The Dr. Paul Hong who is from the Dalhousie University in Halifax, situated in Nova Scotia commented that it is also feasible that the study conducted was not large enough to distinguish consequential findings based on the differences in children in terms of how much they weighed. He added that surgeons such as himself would often think that the age of a child didn’t matter.
According to Dr. Neil Bhattacharyya, who is a researcher at the Harvard Medical School as well as Brigham and the Women’s Hospital situated in Boston, it is highly likely that age is heavily related to the physical size of the child. If you think about it logically, a child who is very young has a smaller airway, so if a tonsillectomy is performed, it is possible that there may be swelling in the airway after surgery. This in turn puts a younger child at higher risk for difficulties such as that of airway obstruction which causes breathing difficulty. He believes that the evidence that has come to light is justifiable and surgeons should be encouraged to keep the majority of children, ideally all of them, under the age of 3 who need to undergo a tonsillectomy in hospital for a night's stay in order to be observed.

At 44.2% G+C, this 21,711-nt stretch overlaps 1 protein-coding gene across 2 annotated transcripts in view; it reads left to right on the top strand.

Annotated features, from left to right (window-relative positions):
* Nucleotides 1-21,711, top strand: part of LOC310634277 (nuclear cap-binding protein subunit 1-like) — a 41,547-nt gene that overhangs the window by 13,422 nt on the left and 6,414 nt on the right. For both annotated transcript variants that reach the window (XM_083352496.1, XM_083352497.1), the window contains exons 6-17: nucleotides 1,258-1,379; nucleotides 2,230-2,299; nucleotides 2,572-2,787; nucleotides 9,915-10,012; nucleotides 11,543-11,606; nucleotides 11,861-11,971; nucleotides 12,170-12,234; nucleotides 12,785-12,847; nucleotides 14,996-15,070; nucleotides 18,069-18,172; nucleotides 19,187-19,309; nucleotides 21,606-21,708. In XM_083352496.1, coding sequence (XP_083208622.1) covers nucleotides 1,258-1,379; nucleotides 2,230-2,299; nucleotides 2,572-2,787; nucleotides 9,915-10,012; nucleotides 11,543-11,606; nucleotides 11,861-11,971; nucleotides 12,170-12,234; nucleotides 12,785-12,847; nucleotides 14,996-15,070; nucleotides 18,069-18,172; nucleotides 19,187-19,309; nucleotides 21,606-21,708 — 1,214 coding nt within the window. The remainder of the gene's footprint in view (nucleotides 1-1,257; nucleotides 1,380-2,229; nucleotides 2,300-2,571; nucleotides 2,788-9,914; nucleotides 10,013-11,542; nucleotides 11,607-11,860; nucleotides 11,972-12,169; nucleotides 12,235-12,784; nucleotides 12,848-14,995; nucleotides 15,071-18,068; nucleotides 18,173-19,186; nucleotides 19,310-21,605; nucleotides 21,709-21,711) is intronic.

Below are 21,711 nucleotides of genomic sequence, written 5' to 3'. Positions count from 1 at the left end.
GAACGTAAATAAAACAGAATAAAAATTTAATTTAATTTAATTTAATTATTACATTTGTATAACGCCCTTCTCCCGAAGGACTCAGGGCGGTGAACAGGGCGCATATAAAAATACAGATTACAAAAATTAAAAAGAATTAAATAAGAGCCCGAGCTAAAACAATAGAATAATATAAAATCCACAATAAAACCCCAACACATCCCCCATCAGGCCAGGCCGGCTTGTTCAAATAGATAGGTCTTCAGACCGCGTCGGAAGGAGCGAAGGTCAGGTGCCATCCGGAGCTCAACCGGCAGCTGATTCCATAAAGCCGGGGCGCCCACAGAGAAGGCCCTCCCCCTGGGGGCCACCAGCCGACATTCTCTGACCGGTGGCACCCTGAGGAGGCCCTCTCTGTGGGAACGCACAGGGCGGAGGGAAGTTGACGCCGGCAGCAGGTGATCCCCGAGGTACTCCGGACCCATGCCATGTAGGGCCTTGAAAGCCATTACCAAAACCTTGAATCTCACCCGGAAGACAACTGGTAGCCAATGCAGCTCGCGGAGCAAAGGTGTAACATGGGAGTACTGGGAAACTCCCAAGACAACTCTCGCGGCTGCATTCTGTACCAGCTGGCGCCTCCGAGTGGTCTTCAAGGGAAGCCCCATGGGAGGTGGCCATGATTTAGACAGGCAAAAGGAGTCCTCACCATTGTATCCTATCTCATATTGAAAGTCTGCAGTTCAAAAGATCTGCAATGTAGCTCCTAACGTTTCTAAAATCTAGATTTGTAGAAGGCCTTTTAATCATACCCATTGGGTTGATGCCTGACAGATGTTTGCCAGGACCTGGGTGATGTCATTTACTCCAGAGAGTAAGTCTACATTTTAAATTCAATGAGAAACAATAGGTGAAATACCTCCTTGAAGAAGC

- US National Library of Medicine National Institues of Health. September-October 2012. Common post-operative complications in children. https://www.ncbi.nlm.nih.gov/pmc/articles/PMC3531006/ [Accessed 16.04.2018]
- JAMA Otolaryngol Head Neck Surgery Network. 1 December 2016. Association between age and weight as risk factors for complication after tonsillectomy in healhty children. https://jamanetwork.com/journals/jamaotolaryngology/article-abstract/2675086?redirect=true [Accessed 16.04.2018]
- American Academy of Otolaryngology head and neck surgery. 15 June 2011. AAO-HNSF Clinical practive guideline: Polysomnography for sleep disordered breathing prior to tonsillectomy in children. http://www.entnet.org/content/polysomnography-sleep-disordered-breathing-prior-tonsillectomy-children [Accessed 16.04.2018]